Looking for a laugh or practical joke around the holidays? Give the gift of coal with this Christmas Coal Candy!
Coal for Christmas
This isn’t your typical stinky ore. No, it is a delicious vanilla fudge tinged black with sparkly glitter sprinkles. Not really a punishment, is it?
How did the folklore of coal get started in the US? Some beleive that the tradition of coal started in Holland in the 16th century.
In the days leading up to Christmas, children would leave out their shoes. The children would get coal for bad behavior, but if they were good they got a toy, cookies or candy.
Cookies, candy and toys before Christmas!? YES!
In fact, one of our closest friends is Dutch and his family still has this tradition. Sinterklaas (a version of Santa Claus) and his elves arrives by boat on December 5th for a big festival to kick off the season.
He wears a fancy red cape and is surrounded by his elves, the most famous is named Pete. Up until a few years ago, the elves wore black face paint to symbolize ash from sliding down a chimney, but the times caught up with traditional and now the elves just follow Saint Nick without their makeup.
It’s available streaming every year, totally worth watching to kick off the holiday season and also give the kiddos some cultural education.
Christmas Coal Candy
This easy fudge recipe uses a fudge making hack, sweetened condensed milk, unlike traditional fudge that melts sugar with sugar corn syrup.
If you want a traditional fudge recipe, or just want to see the differences, check out my Christmas Fudge Recipe– A delicious Almond Fudge made the old fashioned way!
You don’t have to be as vigilant with the temperature or technique and it has a lot more forgiveness.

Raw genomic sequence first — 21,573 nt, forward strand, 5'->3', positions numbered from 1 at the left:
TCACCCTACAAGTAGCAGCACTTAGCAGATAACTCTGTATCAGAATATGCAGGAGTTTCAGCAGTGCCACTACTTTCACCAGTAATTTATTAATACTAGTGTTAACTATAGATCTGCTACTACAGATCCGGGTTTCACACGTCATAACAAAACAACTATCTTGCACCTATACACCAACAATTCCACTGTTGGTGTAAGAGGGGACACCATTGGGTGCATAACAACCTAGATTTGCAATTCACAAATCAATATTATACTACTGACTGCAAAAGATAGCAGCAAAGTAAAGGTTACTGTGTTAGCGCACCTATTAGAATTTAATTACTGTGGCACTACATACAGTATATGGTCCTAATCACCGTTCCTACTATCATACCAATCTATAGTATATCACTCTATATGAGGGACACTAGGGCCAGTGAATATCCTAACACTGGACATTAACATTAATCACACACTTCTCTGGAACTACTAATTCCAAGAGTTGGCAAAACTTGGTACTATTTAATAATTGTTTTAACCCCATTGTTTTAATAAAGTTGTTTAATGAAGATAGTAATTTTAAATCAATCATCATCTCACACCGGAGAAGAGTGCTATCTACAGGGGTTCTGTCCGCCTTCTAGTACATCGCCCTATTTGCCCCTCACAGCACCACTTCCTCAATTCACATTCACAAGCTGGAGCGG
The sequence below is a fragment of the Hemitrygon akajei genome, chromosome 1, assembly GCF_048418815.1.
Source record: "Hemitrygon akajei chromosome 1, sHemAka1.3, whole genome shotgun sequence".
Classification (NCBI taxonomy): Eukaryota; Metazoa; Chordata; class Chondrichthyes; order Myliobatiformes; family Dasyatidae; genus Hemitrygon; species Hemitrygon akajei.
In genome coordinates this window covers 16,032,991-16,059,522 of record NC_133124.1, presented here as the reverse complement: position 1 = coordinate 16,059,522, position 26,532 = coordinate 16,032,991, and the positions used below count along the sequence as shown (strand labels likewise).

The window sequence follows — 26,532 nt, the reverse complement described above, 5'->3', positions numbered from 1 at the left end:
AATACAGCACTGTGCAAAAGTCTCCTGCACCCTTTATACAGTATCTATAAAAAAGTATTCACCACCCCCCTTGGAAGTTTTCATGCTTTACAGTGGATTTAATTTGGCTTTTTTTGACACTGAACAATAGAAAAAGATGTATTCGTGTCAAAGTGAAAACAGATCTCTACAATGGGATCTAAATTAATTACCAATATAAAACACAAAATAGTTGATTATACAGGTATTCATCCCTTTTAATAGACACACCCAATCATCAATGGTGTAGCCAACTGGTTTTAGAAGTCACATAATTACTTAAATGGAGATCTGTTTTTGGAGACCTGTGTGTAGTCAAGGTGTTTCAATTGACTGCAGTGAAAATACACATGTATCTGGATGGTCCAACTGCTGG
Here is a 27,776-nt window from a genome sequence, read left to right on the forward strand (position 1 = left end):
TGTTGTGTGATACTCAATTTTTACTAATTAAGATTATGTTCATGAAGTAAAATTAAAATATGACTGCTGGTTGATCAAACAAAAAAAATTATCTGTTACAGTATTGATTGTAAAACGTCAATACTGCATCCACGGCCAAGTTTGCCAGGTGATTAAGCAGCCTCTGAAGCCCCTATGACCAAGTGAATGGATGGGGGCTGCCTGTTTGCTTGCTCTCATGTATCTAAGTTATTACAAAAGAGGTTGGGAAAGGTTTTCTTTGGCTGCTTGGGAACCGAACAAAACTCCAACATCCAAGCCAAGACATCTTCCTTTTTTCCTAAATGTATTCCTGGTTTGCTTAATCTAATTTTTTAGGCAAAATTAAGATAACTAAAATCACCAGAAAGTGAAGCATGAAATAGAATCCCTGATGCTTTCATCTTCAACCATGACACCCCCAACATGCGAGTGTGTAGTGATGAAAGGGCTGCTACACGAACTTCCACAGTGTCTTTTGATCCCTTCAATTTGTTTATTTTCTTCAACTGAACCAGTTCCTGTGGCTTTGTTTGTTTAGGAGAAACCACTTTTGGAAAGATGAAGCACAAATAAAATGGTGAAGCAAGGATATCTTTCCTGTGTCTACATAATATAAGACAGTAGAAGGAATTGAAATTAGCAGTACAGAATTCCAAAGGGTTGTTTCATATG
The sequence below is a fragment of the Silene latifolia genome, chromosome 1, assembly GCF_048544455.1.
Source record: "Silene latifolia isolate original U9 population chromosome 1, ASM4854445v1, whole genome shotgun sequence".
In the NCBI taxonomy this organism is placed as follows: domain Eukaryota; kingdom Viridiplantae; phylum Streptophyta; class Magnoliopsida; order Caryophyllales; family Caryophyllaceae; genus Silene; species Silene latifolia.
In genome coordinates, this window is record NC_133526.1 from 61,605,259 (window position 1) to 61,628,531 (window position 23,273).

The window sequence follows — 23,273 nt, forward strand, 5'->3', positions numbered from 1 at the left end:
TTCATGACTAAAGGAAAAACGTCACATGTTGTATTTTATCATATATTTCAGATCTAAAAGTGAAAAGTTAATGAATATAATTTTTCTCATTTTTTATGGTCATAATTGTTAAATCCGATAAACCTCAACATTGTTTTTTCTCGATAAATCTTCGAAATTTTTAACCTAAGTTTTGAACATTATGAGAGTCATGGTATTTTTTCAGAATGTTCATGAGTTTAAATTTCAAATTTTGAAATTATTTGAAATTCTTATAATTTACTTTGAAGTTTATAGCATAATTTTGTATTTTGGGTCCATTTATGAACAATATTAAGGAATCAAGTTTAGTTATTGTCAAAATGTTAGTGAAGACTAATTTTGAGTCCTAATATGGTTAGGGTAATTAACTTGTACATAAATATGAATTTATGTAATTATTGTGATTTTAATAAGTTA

While the definition of fudge doesn’t actually include chocolate, many folks automatically connect fudge with chocolate. For my Christmas Coal, I did use white chocolate along with black food coloring.
Black Food Coloring
I will not tell you that you only need a drop. You’ll need a good amount to achieve a black, and not gray, fudge. I topped mine with metallic gray sprinkles to give it a little bit sparkle.
I’ve now made this recipe several times to troubleshoot some common issues and with that, I’ve also tried several types of food coloring.
Gel in a Tube– Black gel worked the best for flavor and color. You’ll only need to use 2 teaspoons and you won’t get the bitter aftertaste. I did notice that going in it looks a little dark navy, but it will ultimately dry black.
Liquid– You’ll find this by McCormick. It looks like an extract bottle but is just black food coloring. You’ll need to use more of this, about 2 tablespoons, and it does give off a bit of a strong aftertaste.
Gel in a Tub– This works just as well as tube, but is a little harder to get out.
Couple of other common questions regarding the food coloring…
Activated Charcoal- I’ve also had folks ask if they can use activated charcoal or black cocoa to get this signature hue.
Also, both of these are a powdered form and adding a dry ingredient to this recipe would totally throw off the texture.
What does black food coloring taste like? Historically, black food coloring doesn’t taste great, but now days and using this recipe, which is admittedly heavy on the sweet stuff, you can’t taste it that much.
You can also use a stronger flavor, like licorice or peppermint, to mask it.
Will black food coloring stain my mouth? The short answer is yes. But no more than anything else with food coloring or a lollipop.
Where do I buy the sprinkles? These are the ones I use (affiliate) SPRINKLES!
Can I use Milk or Dark Chocolate? Using either or milk or dark chocolate will give you a darker base so presumably you’ll use less black tint. I prefered the white chocolate so I had better control over the color.
How to Make
To make this Christmas Coal Candy, start by lining an 8-inch square baking pan with parchment paper. This helps the fudge to release from the pan much easier.